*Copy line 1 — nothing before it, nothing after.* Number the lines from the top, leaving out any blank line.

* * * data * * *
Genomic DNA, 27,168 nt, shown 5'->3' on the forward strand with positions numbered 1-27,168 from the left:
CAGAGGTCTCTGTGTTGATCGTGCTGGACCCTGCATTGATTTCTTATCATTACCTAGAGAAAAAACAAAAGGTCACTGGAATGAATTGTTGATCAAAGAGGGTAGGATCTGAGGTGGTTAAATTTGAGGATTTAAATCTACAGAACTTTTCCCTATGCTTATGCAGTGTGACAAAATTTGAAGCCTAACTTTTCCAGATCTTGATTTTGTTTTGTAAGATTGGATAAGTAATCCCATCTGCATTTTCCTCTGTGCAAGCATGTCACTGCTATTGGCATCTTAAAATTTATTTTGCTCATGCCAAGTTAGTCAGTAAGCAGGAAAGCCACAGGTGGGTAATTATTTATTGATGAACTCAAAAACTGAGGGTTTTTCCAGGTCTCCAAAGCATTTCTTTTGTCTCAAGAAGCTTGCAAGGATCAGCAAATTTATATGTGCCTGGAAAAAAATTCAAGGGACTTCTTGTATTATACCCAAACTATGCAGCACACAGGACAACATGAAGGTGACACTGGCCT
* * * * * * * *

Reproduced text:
Genomic DNA, 27,168 nt, shown 5'->3' on the forward strand with positions numbered 1-27,168 from the left: